If anyone reading the second amendment opens their mind to what it really says and puts it in the culture of the day, they would realize it is talking about a militia,. In that day there was no standing army and no police forces so a militia was the only way to protect communities against hostile Indians and British soldiers or other invaders.

    And as long as we have a president that uses profanity like a second language and those (who for some strange reason) admire him, he also is a bad example.

    But mostly I blame today’s parents for not instilling respect and responsibility in their children. Most of today’s children seem to be growing up like topsy,,,without any family rules or family chores to learn to do, and no respect for authority .

  • Fear, however one defines it, keeps most folks silent. Either the fear of embarrassment for speaking out or of remembering what happened to Gandhi, Bonhoeffer, and King. (as if someone will seek out an ordinary citizen)

    Besides that, I have to attend a rally about yah de yah de yah…all my friends are going,. I certainly do not want to miss anything or yah de yah de yah. Oh and I forgot, there are the three rallies next week, I just can’t remember what they are against.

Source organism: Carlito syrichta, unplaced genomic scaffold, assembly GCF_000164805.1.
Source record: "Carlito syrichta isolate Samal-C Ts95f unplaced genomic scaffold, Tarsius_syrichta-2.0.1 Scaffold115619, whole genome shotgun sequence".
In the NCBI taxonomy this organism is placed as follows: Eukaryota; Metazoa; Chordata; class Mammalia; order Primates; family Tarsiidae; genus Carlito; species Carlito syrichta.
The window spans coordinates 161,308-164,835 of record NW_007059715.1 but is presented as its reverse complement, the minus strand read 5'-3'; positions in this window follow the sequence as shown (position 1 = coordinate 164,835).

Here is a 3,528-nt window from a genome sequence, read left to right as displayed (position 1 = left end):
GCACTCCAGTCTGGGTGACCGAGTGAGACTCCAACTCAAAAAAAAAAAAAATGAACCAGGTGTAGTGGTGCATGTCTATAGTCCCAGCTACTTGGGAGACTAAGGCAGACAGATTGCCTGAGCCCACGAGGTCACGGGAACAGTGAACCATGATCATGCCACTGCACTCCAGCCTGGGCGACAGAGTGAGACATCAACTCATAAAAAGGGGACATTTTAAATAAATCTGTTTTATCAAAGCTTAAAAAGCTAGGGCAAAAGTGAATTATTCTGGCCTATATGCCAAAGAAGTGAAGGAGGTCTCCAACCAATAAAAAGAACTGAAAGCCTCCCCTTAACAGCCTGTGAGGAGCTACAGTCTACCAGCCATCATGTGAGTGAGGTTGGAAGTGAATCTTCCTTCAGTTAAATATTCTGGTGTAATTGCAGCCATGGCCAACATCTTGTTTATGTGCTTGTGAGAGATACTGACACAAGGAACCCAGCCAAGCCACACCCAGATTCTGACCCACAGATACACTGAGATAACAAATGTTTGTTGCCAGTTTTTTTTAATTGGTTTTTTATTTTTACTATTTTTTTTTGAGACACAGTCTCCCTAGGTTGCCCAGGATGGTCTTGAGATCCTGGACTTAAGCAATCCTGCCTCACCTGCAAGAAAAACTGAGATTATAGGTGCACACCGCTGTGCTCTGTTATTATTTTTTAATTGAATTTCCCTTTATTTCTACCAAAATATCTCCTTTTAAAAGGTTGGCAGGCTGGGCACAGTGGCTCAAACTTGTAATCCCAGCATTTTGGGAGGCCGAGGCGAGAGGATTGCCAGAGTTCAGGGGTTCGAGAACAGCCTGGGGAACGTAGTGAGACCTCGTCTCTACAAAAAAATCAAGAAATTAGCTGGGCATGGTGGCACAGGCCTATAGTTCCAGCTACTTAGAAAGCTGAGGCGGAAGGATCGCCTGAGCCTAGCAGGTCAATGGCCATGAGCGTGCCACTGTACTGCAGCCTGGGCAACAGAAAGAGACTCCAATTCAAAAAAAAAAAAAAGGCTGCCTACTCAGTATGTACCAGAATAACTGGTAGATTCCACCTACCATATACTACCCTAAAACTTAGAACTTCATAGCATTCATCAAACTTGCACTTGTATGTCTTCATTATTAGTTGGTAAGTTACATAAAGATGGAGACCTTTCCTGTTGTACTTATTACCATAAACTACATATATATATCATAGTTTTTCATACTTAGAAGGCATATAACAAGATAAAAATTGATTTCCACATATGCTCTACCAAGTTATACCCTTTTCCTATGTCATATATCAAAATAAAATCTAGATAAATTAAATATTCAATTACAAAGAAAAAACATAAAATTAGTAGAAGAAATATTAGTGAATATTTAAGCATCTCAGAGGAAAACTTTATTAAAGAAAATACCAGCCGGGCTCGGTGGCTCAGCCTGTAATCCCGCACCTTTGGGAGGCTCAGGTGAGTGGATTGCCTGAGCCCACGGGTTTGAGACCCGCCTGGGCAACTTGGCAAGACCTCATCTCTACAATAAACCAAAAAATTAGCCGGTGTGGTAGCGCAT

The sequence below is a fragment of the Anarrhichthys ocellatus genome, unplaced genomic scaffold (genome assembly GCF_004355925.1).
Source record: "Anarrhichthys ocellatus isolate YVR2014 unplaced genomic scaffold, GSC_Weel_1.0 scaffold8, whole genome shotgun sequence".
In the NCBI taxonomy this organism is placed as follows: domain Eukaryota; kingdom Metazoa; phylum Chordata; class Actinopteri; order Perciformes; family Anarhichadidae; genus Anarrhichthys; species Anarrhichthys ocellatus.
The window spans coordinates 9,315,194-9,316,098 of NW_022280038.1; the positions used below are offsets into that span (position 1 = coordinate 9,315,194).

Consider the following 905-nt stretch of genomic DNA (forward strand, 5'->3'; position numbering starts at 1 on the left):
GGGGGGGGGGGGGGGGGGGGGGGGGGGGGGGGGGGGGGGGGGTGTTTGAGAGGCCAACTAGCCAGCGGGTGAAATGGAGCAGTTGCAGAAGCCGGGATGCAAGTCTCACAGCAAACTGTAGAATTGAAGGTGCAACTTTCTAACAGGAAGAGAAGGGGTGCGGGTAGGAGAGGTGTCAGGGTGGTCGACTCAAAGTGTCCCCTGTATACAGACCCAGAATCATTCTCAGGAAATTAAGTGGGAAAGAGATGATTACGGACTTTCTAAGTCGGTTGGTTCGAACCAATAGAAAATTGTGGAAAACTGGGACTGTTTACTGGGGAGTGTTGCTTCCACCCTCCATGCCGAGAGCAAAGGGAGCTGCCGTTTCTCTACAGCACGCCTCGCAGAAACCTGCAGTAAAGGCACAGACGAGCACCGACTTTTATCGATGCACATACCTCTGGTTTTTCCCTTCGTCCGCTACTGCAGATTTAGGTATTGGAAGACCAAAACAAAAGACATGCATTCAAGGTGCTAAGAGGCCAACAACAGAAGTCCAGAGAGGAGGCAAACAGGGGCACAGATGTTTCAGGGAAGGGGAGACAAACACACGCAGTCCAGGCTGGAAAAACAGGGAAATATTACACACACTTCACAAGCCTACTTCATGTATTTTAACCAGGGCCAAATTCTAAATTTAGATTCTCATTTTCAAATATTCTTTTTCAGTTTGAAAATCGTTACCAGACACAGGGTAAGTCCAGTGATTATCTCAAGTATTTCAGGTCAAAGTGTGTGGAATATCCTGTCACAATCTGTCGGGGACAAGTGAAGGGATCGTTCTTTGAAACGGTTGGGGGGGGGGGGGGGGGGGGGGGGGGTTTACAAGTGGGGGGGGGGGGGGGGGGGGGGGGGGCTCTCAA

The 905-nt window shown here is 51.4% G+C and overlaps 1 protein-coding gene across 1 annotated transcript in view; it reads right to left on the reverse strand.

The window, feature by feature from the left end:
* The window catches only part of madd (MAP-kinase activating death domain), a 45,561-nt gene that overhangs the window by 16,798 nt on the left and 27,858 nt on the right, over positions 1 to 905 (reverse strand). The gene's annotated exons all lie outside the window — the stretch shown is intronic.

Oh Well, back to my knitting.

    Keep rolling Bil.

  • I agree with many of the comments above. My background is in media and English, and I worked for the Australian Broadcasting Corporation for many years. We used to say that people are becoming de-sensitised to violence. Then I started teaching at universities. I gave my first years the essay topic, ‘The impact of media violence on developing minds’. Their research was staggering: Most young people now see 20,000 murders on TV (mainly in film), so they become very passe about it. Plus the effects of social media exacerbate this, too. We do know from the latest research that the majority of parents simply want to ‘keep the peace’ with their children, and so old-fashioned values of kindness and so on have gone out the window. Women are writing horrible (pornographic) books which makes the problem worse. Just take a look at the thrillers on TV and the ‘forensic’ evidence shown (e.g. CSI). No wonder young people have difficulty reconciling all of this. But is we censure anything we are taking away people’s democratic rights! And we don’t want to become police states.

  • I agree with many of the comments above. My background is in media and English, and I worked for the Australian Broadcasting Corporation for many years. We used to say that people are becoming de-sensitised to violence. Then I started teaching at universities. I gave my first years the essay topic, ‘The impact of media violence on developing minds’. Their research was staggering: Most young people now see 20,000 murders on TV (mainly in film), so they become very passe about it. Plus the effects of social media exacerbate this, too. We do know from the latest research that the majority of parents simply want to ‘keep the peace’ with their children, and so old-fashioned values of kindness and so on have gone out the window. Women are writing horrible (pornographic) books which makes the problem worse. Just take a look at the thrillers on TV and the ‘forensic’ evidence shown (e.g. CSI). No wonder young people have difficulty reconciling all of this. But if we censure anything we are taking away people’s democratic rights! And we don’t want to become police states.